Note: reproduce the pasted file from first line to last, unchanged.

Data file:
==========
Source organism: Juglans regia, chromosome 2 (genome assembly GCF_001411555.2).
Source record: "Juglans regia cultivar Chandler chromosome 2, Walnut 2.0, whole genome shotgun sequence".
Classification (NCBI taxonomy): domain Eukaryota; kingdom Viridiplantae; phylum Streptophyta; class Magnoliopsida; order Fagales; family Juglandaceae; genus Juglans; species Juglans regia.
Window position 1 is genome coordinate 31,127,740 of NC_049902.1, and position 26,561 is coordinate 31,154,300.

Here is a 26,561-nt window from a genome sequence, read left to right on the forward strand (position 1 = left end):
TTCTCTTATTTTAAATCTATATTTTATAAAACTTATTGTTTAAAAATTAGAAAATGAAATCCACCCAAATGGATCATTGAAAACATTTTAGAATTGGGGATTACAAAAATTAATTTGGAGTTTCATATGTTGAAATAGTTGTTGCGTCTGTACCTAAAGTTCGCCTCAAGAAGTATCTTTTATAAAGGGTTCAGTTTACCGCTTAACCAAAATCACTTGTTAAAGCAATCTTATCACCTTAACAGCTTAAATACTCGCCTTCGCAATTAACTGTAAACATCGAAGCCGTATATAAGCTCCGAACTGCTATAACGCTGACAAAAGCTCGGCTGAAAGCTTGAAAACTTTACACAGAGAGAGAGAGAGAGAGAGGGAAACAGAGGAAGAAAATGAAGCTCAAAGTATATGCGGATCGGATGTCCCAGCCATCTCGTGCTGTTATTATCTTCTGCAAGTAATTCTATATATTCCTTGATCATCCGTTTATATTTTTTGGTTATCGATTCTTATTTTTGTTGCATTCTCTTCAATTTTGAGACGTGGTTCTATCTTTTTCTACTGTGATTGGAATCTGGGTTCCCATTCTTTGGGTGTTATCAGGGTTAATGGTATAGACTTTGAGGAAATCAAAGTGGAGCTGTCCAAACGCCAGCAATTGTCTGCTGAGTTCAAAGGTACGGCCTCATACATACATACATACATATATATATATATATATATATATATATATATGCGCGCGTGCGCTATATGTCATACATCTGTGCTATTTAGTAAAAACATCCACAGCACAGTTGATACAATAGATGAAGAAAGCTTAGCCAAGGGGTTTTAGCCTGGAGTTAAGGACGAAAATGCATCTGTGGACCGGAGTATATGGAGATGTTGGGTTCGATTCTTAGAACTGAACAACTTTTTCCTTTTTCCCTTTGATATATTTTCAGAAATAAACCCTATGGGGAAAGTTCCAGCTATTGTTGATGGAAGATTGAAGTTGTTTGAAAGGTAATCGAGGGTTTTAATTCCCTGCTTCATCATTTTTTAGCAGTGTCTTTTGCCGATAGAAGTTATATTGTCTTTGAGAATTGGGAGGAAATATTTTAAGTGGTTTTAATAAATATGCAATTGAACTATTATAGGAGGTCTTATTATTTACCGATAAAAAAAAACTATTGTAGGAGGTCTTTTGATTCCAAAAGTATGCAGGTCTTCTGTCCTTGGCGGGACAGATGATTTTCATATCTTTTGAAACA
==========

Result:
Source organism: Juglans regia, chromosome 2 (genome assembly GCF_001411555.2).
Source record: "Juglans regia cultivar Chandler chromosome 2, Walnut 2.0, whole genome shotgun sequence".
Classification (NCBI taxonomy): domain Eukaryota; kingdom Viridiplantae; phylum Streptophyta; class Magnoliopsida; order Fagales; family Juglandaceae; genus Juglans; species Juglans regia.
Window position 1 is genome coordinate 31,127,740 of NC_049902.1, and position 26,561 is coordinate 31,154,300.

Here is a 26,561-nt window from a genome sequence, read left to right on the forward strand (position 1 = left end):
TTCTCTTATTTTAAATCTATATTTTATAAAACTTATTGTTTAAAAATTAGAAAATGAAATCCACCCAAATGGATCATTGAAAACATTTTAGAATTGGGGATTACAAAAATTAATTTGGAGTTTCATATGTTGAAATAGTTGTTGCGTCTGTACCTAAAGTTCGCCTCAAGAAGTATCTTTTATAAAGGGTTCAGTTTACCGCTTAACCAAAATCACTTGTTAAAGCAATCTTATCACCTTAACAGCTTAAATACTCGCCTTCGCAATTAACTGTAAACATCGAAGCCGTATATAAGCTCCGAACTGCTATAACGCTGACAAAAGCTCGGCTGAAAGCTTGAAAACTTTACACAGAGAGAGAGAGAGAGAGAGGGAAACAGAGGAAGAAAATGAAGCTCAAAGTATATGCGGATCGGATGTCCCAGCCATCTCGTGCTGTTATTATCTTCTGCAAGTAATTCTATATATTCCTTGATCATCCGTTTATATTTTTTGGTTATCGATTCTTATTTTTGTTGCATTCTCTTCAATTTTGAGACGTGGTTCTATCTTTTTCTACTGTGATTGGAATCTGGGTTCCCATTCTTTGGGTGTTATCAGGGTTAATGGTATAGACTTTGAGGAAATCAAAGTGGAGCTGTCCAAACGCCAGCAATTGTCTGCTGAGTTCAAAGGTACGGCCTCATACATACATACATACATATATATATATATATATATATATATATATATGCGCGCGTGCGCTATATGTCATACATCTGTGCTATTTAGTAAAAACATCCACAGCACAGTTGATACAATAGATGAAGAAAGCTTAGCCAAGGGGTTTTAGCCTGGAGTTAAGGACGAAAATGCATCTGTGGACCGGAGTATATGGAGATGTTGGGTTCGATTCTTAGAACTGAACAACTTTTTCCTTTTTCCCTTTGATATATTTTCAGAAATAAACCCTATGGGGAAAGTTCCAGCTATTGTTGATGGAAGATTGAAGTTGTTTGAAAGGTAATCGAGGGTTTTAATTCCCTGCTTCATCATTTTTTAGCAGTGTCTTTTGCCGATAGAAGTTATATTGTCTTTGAGAATTGGGAGGAAATATTTTAAGTGGTTTTAATAAATATGCAATTGAACTATTATAGGAGGTCTTATTATTTACCGATAAAAAAAAACTATTGTAGGAGGTCTTTTGATTCCAAAAGTATGCAGGTCTTCTGTCCTTGGCGGGACAGATGATTTTCATATCTTTTGAAACA